You'll have to give me a minute — I'm still recovering.
It was just intoxicating. Addictive. The kind of empowering high that makes you feel like you can do anything. It was a public health revival and I never wanna leave the tent.
I'm talking about today's APHA's Opening Session, and if you were there, you know what I mean. With a meeting theme of "Social Justice: A Public Health Imperative," you'd expect to feel the compassion, to get worked up. But these were speeches that I'll probably never forget. Public health was on fire today.
Even APHA's own Dr. Georges Benjamin was feeling feisty. In his welcoming remarks, he called on health reform's opponents and those who want to repeal the landmark law to bring it on.
"I have a message to those who want to repeal: Be careful what you ask for," Benjamin said. "There are still 23 million people who did not get covered and we want them in...we have an idea that will lower costs and we want our public option. All I can say is open up the law, make my day."
Dr. B also said opening up the law would present a good opportunity to strip away the restrictive reproductive health provisions that were unfortunately included in the bill.
A few speakers later, audience members stood up to welcome Dr. Bill Jenkins, a longtime advocate to end health disparities who was instrumental in ending the infamous Tuskegee experiment. For four decades, hundreds of black men with syphilis were followed and observed — but not treated for the disease. Local physicians were asked not to help them, they were exempted from military service to avoid treatment and denied penicillin. In Jenkins' words, the "men were followed to death."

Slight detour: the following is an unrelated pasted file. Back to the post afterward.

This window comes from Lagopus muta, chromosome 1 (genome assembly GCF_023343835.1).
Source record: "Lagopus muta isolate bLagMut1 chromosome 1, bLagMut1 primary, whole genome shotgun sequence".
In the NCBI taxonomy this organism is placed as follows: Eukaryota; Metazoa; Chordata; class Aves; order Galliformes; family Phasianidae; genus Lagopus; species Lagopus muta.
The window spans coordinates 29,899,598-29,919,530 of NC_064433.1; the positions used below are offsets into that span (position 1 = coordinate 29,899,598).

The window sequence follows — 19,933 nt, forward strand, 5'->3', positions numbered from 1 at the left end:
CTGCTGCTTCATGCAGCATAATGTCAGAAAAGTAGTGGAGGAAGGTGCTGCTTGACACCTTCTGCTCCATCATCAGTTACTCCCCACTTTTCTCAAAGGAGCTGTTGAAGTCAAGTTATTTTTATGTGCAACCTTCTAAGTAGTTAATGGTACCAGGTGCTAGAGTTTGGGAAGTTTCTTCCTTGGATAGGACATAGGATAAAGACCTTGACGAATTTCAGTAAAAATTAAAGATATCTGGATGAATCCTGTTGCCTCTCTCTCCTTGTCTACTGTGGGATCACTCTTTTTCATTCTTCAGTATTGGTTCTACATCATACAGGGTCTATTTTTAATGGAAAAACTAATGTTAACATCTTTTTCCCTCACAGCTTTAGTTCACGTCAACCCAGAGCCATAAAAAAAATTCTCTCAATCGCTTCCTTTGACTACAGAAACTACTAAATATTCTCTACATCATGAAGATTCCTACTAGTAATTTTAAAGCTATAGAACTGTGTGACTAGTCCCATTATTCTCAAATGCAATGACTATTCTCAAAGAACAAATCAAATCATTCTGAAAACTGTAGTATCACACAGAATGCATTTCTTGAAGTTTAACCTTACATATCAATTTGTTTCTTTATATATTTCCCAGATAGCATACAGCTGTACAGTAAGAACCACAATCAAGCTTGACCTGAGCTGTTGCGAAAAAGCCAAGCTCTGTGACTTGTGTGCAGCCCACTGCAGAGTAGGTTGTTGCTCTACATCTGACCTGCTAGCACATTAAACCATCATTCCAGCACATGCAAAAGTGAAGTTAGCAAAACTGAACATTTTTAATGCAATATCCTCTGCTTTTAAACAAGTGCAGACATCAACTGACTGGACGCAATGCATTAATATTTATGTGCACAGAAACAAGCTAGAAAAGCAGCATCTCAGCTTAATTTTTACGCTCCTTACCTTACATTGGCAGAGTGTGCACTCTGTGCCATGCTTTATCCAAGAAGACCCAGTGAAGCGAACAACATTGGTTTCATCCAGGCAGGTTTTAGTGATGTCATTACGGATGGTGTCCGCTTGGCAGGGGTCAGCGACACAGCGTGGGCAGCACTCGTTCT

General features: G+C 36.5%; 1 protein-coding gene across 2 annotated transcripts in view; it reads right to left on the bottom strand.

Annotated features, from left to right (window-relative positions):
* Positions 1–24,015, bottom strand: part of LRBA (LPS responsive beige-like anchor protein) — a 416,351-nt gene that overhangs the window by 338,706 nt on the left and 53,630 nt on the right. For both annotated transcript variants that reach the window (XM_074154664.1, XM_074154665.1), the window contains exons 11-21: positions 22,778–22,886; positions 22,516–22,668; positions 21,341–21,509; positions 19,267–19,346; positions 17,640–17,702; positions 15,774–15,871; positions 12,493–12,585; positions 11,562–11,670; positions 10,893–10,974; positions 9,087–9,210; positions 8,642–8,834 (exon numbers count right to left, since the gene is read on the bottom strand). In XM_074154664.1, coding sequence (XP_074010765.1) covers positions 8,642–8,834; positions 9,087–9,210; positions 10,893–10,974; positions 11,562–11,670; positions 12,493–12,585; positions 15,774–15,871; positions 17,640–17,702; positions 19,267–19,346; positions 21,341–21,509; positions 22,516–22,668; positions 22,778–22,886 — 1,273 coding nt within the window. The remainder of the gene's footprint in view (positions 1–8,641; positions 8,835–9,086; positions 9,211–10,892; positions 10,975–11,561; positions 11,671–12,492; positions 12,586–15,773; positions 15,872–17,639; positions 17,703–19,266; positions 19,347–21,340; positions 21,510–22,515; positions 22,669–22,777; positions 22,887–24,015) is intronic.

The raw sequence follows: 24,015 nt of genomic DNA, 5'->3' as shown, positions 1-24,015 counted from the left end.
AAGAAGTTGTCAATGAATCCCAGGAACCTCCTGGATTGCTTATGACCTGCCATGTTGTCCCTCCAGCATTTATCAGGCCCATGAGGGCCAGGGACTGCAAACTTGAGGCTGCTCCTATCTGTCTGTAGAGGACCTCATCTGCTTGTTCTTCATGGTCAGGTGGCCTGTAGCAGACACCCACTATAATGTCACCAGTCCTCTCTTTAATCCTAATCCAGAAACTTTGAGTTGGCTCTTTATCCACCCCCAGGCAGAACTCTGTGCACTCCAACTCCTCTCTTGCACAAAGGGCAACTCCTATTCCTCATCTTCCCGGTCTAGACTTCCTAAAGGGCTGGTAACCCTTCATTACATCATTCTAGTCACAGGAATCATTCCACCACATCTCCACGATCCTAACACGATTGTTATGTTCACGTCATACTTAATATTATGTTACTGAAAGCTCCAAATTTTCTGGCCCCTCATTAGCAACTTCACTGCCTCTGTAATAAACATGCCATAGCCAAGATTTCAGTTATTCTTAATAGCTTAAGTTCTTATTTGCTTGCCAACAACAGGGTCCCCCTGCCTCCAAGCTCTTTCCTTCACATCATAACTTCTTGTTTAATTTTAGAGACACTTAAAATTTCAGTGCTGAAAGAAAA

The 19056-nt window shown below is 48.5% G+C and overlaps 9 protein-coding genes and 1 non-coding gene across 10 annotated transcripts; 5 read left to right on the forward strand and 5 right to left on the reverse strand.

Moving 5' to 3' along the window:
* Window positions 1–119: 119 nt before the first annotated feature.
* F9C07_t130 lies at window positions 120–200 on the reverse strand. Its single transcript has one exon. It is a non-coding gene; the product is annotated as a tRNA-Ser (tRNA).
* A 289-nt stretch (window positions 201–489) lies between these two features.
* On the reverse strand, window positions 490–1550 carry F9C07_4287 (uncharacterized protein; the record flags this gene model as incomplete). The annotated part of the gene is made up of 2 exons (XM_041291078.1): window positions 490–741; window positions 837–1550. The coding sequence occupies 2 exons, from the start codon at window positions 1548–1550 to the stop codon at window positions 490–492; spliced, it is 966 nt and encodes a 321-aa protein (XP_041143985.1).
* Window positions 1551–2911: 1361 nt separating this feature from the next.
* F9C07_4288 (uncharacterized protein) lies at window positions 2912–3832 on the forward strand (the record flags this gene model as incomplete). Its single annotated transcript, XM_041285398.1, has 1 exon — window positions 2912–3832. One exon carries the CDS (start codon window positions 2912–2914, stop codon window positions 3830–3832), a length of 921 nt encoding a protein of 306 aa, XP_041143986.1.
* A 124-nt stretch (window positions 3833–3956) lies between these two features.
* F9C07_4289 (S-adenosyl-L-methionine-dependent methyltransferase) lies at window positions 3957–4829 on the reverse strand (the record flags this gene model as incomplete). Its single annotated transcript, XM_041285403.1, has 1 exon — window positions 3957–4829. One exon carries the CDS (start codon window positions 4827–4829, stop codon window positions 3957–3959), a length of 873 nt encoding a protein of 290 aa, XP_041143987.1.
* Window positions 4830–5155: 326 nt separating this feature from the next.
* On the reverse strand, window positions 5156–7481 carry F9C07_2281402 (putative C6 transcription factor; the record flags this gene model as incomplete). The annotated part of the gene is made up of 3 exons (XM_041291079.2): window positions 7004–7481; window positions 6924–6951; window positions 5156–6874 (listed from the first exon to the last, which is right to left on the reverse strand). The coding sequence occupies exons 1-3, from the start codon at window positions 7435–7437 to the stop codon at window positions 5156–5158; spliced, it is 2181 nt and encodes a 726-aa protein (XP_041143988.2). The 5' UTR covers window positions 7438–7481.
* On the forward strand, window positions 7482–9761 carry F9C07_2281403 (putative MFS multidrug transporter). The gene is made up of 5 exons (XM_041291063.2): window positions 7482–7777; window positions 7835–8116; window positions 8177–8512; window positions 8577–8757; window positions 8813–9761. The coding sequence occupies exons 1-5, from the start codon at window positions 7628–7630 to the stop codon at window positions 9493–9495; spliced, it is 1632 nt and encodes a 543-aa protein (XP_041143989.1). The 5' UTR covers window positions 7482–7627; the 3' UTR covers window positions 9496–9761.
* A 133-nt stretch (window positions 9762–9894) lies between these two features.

People like to think the Tuskegee experiment can't happen again, but it can...and it's up to us to make sure that it doesn't, he said.
"If there are people in this room who are willing to put people before papers, I ask you to stand now," Jenkins implored the room. Everyone stood.
And they might as well have kept standing because a little later in came Dr. Cornel West, renowned civil rights activist and philosopher. It's cliché, but it felt like church...a church of public health. There's the brain of public health and there's the heart of public health — Dr. West spoke to the heart, calling on the audience to help the voices of the suffering to be heard and lamenting that too many of our brothers and sisters have "adjusted to injustice."
"We've seen indifference toward working people and the poor," West said. "Indifference to evil is more evil than evil itself."
West said public health workers have a "blues" mentality. Blues music forces us to confront catastrophe, but it doesn't allow catastrophe to have the last word. The blues means catastrophe and sorrow are your constant companions — but it's not about optimism or pessimism, it's about being "prisoners of hope," he said.
Justice, he said, is what love looks like.
"I am going to allow my light to shine," West shouted. "Because I am a member of the American Public Health Association!"
Man, I love public health.
Also, I can't really do justice to this year's Opening Session with words on paper (or on a screen). Check back with this blog later for details on where to find a video of today's Opening Session.
How do you feel after today's Opening Session? Let us know by leaving a comment.
Above, Dr. Cornel West, top, and Dr. Bill Jenkins, bottom, speak passionately to attendees at the APHA Opening Session on Sunday. Photos by Jim Ezell/EZ Event Photography